- Avoid coughing or sneezing directly onto others.
- Try to cough / sneeze into a paper tissue (carefully disposed of afterwards), or into the crook of your elbow if you do not have tissues available.
Use of face masks
In connection with the COVID-19 pandemic, research is ongoing on the effects of various infection control measures. The Norwegian Institute of Public Health constantly updates the scientific advice, according to the knowledge that is available. This also applies to recommendations on the use of medical face masks and non-medical face masks in the population.
It is important to differentiate between the following:
- Medical face masks: face masks produced for use in the healthcare services that meet current standards.
- Non-medical face masks: homemade or factory-made face masks of textiles or other materials. There are no standards or other legislation related to the production of the masks and the degree of protection is unknown.
Are non-medical face masks an effective measure to prevent transmission in the population?
The virus that causes COVID-19 disease is transmitted from the respiratory tract of a contagious person and comes into contact with the mucosa of the eyes, nose or mouth of another person. Experience shows that in some cases, the COVID-19 virus is not only transmitted by those who are ill and have symptoms, but also probably 1 to 2 days before the onset of disease (presymptomatic phase). However, it is believed that the infectivity is greatest among people with symptoms.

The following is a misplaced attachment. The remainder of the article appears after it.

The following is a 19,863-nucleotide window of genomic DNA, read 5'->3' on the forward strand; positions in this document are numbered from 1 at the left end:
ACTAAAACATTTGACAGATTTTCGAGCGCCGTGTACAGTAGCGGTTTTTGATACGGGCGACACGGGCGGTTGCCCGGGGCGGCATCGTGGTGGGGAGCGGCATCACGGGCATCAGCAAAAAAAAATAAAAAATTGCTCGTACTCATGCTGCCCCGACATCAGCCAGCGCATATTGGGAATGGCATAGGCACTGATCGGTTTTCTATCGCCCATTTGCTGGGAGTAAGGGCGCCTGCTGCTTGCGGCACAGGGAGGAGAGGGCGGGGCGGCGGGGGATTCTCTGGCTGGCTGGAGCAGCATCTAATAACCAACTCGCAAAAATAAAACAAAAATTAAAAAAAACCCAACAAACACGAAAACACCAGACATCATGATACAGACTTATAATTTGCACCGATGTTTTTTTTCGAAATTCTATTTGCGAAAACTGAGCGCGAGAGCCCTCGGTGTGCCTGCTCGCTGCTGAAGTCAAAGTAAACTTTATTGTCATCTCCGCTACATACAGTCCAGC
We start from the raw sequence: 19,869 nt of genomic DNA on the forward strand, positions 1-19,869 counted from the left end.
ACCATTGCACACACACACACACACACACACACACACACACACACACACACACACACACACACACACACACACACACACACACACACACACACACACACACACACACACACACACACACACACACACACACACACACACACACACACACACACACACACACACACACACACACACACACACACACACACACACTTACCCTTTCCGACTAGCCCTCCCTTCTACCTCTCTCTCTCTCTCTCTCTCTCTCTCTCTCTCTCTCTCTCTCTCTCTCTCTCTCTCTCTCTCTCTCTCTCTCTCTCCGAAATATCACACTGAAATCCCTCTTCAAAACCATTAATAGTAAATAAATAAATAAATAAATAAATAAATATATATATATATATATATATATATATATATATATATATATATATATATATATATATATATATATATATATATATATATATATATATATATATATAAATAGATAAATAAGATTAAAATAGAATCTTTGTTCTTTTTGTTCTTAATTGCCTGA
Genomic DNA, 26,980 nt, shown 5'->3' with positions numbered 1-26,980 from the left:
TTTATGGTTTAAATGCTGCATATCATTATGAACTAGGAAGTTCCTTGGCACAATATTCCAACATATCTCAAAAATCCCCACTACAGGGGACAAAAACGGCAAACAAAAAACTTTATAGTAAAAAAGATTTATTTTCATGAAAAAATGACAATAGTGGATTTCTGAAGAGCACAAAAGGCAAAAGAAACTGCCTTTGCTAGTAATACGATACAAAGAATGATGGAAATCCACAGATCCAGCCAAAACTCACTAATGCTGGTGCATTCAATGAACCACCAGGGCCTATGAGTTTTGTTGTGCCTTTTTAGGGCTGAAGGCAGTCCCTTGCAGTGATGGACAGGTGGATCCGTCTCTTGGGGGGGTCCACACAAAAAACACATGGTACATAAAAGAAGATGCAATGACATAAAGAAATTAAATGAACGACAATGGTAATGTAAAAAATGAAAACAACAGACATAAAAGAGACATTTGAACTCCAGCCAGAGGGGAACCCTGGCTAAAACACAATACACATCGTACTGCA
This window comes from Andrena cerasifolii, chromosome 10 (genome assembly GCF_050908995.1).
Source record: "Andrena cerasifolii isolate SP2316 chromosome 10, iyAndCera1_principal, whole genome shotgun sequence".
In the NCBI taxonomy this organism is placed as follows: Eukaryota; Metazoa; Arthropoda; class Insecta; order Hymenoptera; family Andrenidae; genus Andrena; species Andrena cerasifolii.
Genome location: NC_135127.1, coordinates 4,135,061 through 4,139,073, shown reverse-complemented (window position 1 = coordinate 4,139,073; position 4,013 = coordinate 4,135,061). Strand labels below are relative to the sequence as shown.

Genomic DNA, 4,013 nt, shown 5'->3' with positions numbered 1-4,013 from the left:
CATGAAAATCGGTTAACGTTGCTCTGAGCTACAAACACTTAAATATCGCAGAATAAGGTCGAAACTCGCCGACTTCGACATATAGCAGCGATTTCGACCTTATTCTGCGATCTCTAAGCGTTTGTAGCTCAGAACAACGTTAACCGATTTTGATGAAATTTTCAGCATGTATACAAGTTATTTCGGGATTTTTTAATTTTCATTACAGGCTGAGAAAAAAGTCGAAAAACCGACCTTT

The use of non-medical face masks in the population is a measure that is considered to reduce the risk of infection from contagious people without symptoms (presymptomatic carriers).
The effect of medical face masks is well-documented when they are used correctly. However, there is considerable uncertainty about the effect of non-medical face masks. The research so far indicates that they are less effective than using medical face masks, and that there is great variation in the type of material and shape.
With high prevalence of COVID-19 in the community and large numbers of presymptomatic and asymptomatic carriers, widespread use of non-medical face masks in the community is likely to inhibit transmission from presymptomatic or asymptomatic carriers wearing face masks.
Recommendations from the NIPH
For every measure that is recommended, the expected benefit must be weighed against any disadvantages or costs incurred.
Based on the current epidemiological situation, the Norwegian Institute of Public Health considers that there is no scientific basis for recommending the general use of face masks in the population. The number of new COVID-19 cases in the population is currently falling, and the proportion of presymptomatic and asymptomatic carriers in the community is probably relatively low. However, the recommendations may change if there is a significant increase in transmission in all or part of the population.